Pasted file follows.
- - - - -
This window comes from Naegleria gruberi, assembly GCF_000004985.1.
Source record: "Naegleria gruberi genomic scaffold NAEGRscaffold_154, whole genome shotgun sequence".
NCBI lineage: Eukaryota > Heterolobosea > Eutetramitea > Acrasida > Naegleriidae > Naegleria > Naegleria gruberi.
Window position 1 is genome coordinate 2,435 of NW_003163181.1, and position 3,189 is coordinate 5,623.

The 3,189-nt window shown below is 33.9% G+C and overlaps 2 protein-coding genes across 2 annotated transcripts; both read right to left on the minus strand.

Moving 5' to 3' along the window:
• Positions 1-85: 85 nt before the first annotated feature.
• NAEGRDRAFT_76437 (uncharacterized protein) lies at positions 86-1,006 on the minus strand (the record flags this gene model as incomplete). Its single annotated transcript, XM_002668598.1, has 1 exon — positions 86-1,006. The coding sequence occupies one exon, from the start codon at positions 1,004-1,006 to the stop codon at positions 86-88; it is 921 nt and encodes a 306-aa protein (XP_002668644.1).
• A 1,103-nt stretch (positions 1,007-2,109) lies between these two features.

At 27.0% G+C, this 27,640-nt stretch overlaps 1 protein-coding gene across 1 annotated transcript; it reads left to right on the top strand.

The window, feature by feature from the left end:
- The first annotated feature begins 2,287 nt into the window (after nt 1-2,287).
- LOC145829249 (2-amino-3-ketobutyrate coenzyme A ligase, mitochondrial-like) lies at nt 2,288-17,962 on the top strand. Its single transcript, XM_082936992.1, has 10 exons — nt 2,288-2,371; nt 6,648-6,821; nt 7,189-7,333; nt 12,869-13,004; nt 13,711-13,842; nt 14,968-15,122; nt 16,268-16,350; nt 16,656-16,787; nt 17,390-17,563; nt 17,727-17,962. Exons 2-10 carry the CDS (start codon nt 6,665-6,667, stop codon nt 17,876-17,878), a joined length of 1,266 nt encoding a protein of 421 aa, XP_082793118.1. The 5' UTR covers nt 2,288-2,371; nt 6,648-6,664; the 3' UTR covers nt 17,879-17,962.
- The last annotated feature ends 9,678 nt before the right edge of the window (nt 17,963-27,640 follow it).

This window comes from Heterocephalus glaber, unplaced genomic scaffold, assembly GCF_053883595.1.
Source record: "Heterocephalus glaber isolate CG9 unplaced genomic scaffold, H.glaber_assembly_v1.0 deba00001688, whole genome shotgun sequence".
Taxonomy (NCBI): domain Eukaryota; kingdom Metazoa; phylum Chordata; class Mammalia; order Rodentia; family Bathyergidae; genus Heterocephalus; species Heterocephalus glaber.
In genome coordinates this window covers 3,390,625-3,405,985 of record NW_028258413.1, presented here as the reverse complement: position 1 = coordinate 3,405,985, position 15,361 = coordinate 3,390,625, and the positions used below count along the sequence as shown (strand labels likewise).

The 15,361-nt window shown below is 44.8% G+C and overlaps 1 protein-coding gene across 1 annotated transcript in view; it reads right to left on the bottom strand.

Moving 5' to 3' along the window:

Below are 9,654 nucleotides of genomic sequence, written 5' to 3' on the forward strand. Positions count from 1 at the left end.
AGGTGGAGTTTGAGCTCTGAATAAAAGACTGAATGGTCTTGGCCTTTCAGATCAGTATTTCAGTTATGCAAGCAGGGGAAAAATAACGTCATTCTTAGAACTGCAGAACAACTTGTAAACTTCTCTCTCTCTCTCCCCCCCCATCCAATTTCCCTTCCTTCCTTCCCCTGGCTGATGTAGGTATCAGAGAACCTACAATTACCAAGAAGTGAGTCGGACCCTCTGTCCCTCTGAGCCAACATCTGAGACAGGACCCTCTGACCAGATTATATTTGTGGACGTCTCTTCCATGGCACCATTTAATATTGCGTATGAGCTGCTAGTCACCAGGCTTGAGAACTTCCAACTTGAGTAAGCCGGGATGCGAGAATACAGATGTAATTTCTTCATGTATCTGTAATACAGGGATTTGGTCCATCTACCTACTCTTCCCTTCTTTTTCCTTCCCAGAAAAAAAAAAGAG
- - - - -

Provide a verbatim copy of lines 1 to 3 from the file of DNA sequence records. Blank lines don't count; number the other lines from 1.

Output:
This window comes from Naegleria gruberi, assembly GCF_000004985.1.
Source record: "Naegleria gruberi genomic scaffold NAEGRscaffold_154, whole genome shotgun sequence".
NCBI lineage: Eukaryota > Heterolobosea > Eutetramitea > Acrasida > Naegleriidae > Naegleria > Naegleria gruberi.